Essays on the political economy of state formation and of laboratory federalism

Keeton, Lyndal
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This thesis investigates the problem of the economic organisation of the public sector. It begins by establishing context by considering the two related issues central to it: the boundary of the state and the internal organisation of government (Chapter 1). There is a growing literature that explores the boundary of the state in political economy terms. Moreover, the boundary of the state can be viewed in a similar light to the boundary of the firm. The Second Generation Theory of Fiscal Federalism explores the internal organisation of government through the lens of the theory of the firm. Second Generation Theory assumes that governments are subject to the same problems that firms face: for example, just like firms require institutions to align the incentives of managers and shareholders (e.g., better defined contracts), governments require institutions to align the incentives of politicians and citizens (e.g., better defined constitutions). In order to improve our understanding of economic performance over time, the state should be considered as a complex organisation held together by a series of public choice compromises. Chapter 2 considers one aspect of the state as an organisation: when a boundary change of an existing state generates a new state. It tries to economically capture the birth of a new state through boundary change by taking a cue from the theory of internal exit: the secession of a group of people from an existing state who will then go on to form a new state. Internal exit predicts an internal exit-proof tax rate, i.e., a state will set the tax rate so that internal exit will not occur (e.g., Quebec in Canada). However, in precolonial southern Africa (ca. 1600-1910), internal exit occurred. A well-known example of this is that of Mzilikazi who in the 19th century left the Zulu with his followers and formed his own, new state: the Ndebele. Why is it that in Africa internal exit as a threat failed and internal exit still took place? With the aid of a simple, historically informed model, this chapter offers a political economy explanation of why internal exit took place in precolonial southern Africa. The model shows how internal exit results from the payoff calculation of an elite member’s (e.g., Mzilikazi) desire to maximise his share of public revenue surplus. Chapter 3 considers the internal organisation of government through the role of intergovernmental grants in the context of laboratory federalism. The Public Economics literature on intergovernmental grants is extensive. In this extensive literature, grants are usually analysed according to consumer behaviour theory where income and substitution effects determine community spending (and ultimately community welfare). However, these effects shed little light on how local governments can use grants to experiment with policy (laboratory federalism) in order to develop new, successful policies. In fact, even casual empiricism shows that local governments routinely experiment with policy and achieve varying degrees of success. One recent example is Mayor Bloomberg’s range of anti-poverty experiments in New York City. Very little theory has been produced that ties policy experimentation with the role of grants, however. Chapter 3 takes an organisational view of grants, namely it likens them to incomplete contracts to show how certain grants can be policy instruments for the creation and discovery of new knowledge in the public sector. More precisely, the chapter develops an evolutionary learning model that captures the knowledge gains that different types of grants (e.g., lump-sum grants compared to matching grants) can engender. It shows that a lump-sum grant can bring about greater learning at the local government level than a closed matching grant. Chapter 4 concludes by summarizing and suggesting areas for future research.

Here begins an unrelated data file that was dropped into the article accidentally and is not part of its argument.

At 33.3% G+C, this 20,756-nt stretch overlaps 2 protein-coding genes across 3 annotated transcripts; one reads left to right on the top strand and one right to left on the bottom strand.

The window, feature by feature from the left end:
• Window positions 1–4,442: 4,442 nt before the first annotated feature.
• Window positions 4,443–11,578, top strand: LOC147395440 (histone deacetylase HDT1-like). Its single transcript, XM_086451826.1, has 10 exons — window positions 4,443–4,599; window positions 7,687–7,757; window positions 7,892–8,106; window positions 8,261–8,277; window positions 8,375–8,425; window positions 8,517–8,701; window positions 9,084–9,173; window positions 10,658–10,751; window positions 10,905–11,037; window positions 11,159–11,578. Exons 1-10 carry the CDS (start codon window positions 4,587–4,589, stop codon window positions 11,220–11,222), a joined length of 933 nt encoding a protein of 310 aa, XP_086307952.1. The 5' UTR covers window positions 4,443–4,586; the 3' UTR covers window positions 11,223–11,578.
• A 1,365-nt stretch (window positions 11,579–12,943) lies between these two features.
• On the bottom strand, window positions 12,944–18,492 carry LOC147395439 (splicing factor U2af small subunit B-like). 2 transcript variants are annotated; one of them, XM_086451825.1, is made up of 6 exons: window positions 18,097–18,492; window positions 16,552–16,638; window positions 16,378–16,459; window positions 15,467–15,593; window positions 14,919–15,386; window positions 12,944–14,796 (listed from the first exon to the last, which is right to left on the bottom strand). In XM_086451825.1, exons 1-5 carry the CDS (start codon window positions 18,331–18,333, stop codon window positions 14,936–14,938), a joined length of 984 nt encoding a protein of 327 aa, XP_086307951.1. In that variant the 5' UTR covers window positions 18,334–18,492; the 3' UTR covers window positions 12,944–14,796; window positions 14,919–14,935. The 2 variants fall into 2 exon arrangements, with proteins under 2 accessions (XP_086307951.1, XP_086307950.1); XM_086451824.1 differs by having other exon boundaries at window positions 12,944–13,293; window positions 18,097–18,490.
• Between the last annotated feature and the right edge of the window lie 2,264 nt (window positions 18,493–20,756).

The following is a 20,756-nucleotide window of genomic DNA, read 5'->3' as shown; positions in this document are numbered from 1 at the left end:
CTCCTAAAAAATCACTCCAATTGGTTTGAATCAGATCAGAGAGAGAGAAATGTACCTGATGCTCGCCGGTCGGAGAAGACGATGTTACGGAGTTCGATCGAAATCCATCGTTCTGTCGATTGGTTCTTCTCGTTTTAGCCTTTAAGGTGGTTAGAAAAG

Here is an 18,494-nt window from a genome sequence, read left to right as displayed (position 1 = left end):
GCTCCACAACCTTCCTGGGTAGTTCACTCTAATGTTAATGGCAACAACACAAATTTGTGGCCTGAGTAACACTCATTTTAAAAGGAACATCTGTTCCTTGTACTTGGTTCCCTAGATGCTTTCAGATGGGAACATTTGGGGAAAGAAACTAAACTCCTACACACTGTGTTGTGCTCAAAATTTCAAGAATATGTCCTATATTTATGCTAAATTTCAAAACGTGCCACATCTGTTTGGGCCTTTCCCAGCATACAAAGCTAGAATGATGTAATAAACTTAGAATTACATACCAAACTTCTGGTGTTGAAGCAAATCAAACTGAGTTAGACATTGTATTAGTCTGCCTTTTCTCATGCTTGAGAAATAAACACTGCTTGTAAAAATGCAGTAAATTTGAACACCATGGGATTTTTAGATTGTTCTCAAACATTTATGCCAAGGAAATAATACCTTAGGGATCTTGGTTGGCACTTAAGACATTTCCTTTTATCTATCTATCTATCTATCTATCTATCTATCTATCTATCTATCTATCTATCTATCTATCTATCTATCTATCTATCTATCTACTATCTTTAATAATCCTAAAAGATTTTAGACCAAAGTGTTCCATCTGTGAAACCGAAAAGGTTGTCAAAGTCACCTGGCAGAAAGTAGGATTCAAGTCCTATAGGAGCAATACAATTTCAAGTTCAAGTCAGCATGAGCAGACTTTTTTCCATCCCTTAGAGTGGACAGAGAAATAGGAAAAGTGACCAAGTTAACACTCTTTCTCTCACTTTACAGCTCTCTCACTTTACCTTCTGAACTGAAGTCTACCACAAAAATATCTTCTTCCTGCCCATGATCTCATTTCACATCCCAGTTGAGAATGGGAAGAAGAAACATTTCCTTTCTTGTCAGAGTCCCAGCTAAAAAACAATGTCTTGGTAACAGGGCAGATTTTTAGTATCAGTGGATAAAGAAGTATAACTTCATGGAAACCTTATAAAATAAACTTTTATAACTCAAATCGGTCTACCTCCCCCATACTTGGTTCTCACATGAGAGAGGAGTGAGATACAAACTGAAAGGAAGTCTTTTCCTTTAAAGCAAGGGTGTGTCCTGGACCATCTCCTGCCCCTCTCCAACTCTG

A thesis presented for the degree of Doctor of Philosophy in the School of Economic and Business Sciences, University of the Witwatersrand
Keeton, Lyndal (2016) Essays on the political economy of state formation and of laboratory federalism, University of the Witwatersrand, Johannesburg, <>